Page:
Is Exercise a Moral Imperative? November 27, 2010Posted by Metabiological in Ethics.
Tags: ethics, exercise, negative utilitarianism, Socrates
Let’s get one thing out of the way right off the bat, I’m a negative utilitarian. For those who don’t know what that is here’s the short version: that which decreases suffering in the world is good, that which increases it is bad. NU is an offshoot of the broader utilitarian tradition that began with Bentham (or Epicurus if you want to have that debate.) It’s an ethical system that I came to a number of years ago and have followed quite strictly. The reason I’m telling you this is because in following it has led me to some rather strange places.
If you have so much as a passing fancy in the philopsophy of ethics than you know that one of the most infuriating things about it for the lay person is the seemingly crazy positions a well followed through logical agrument can take you too. Arguably the most famous for NU is the well worn criticism that the quickest way to eliminate suffering would be to wipe out the human race. No people, no suffering. This seemingly crazy position is the direct outcome of NU thought and has been used as a reductio ad absurdum by more than one critic (I personally believe there’s a way around it but that’s a discussion for another time.) There are however more shall we say “everyday crazy” positions that adherence to an ethical code can lead us to. One of them for me has been veganism. Another came to me just the other day.
First the set up. Health care costs are rising throughout the developed world due. One of the primary reasons is the costs associated with treating the primary killers in the developed world. These primary killers, such as heart disease and diabetes, can be largely prevented through proper lifestyle choices. Increased health care costs place a great burden on society as whole and the poor in particular leading to an increase in suffering. Starting from these assumptions we would seem, from an NU perspective, to have a moral obligation to keep ourselves in shape.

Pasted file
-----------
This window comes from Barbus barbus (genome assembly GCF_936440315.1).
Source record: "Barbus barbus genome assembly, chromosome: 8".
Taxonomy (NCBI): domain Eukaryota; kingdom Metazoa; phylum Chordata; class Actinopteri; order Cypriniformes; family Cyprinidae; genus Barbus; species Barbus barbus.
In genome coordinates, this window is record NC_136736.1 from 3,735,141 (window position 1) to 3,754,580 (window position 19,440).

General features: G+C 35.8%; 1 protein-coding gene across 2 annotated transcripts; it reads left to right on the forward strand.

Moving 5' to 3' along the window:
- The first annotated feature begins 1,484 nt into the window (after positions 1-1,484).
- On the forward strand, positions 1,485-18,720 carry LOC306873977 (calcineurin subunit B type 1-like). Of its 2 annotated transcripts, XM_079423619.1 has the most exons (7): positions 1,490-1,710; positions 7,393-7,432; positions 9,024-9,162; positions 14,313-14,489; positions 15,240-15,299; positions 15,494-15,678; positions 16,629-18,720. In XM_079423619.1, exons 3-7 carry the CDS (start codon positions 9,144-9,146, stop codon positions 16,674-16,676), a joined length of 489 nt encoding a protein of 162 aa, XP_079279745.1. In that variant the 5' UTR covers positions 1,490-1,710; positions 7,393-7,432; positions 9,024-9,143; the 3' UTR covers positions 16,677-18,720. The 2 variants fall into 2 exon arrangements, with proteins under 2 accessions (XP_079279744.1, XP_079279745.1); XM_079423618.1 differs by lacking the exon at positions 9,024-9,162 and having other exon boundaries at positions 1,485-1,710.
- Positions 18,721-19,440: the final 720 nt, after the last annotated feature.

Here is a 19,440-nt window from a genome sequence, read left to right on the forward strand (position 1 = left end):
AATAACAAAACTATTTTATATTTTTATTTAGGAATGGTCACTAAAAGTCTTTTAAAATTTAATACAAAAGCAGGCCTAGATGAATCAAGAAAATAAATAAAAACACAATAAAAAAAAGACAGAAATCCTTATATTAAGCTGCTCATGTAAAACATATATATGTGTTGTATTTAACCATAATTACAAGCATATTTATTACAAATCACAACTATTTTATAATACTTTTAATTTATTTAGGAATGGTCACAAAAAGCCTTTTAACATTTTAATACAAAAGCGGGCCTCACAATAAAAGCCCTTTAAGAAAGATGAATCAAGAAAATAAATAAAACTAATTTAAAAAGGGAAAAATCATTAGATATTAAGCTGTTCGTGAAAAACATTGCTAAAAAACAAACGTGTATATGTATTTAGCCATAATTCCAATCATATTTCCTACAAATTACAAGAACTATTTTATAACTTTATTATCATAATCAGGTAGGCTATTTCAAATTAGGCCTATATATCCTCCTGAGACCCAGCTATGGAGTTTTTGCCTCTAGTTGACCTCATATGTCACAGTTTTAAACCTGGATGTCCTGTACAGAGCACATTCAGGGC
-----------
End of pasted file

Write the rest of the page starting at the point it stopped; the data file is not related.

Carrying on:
I’m under no illusions that this will not strike most people as insane. Hell I thought it was loony when it first came to me and as I’ve already stated I’m a staunch utilitarian. Unfortunately the more I think about it the more the logic seems sound. If we value the elimination of suffering we seem to be bound to this course.
Now undoubtably there are many objections that could be raised to this. One obvious one is that time spent exercising could be spent performing other activities. If those other activities would reduce suffering more than exercise we would be bound to perform them instead. Another may be that our individual actions will have no effect on the larger problem (a charge often leveled at veganism and the question of animal suffering.) These are certainly valid criticisms but none of them strike me as fatal blows.
It goes without saying that most people, whether they accept the logic or not, will never view exercise as moral. We as a species are quite good at not doing things we don’t want to even if we believe them to be right. One need only compare the values expressed by the world’s various religions with the way worshipers actually live their lives (not to overly pick on religion as I am quite guilty of this myself.) I am not attempting some underhanded way to motivate people to exercise. My reason for writing this is much simpler.
One of the joys I find with following an ethical system is the continuing process of determining how one should live. Too often we drift through life never considering the morality of the actions we perform. Ask most people why they do the things they do and you’ll likely get nothing but blank stares. To know the foundation on which your beliefs are based, even if those beliefs seem odd at first glance, is a wonderful feeling. Or to put it another way:
“The unexamined life is not worth living” – Socrates –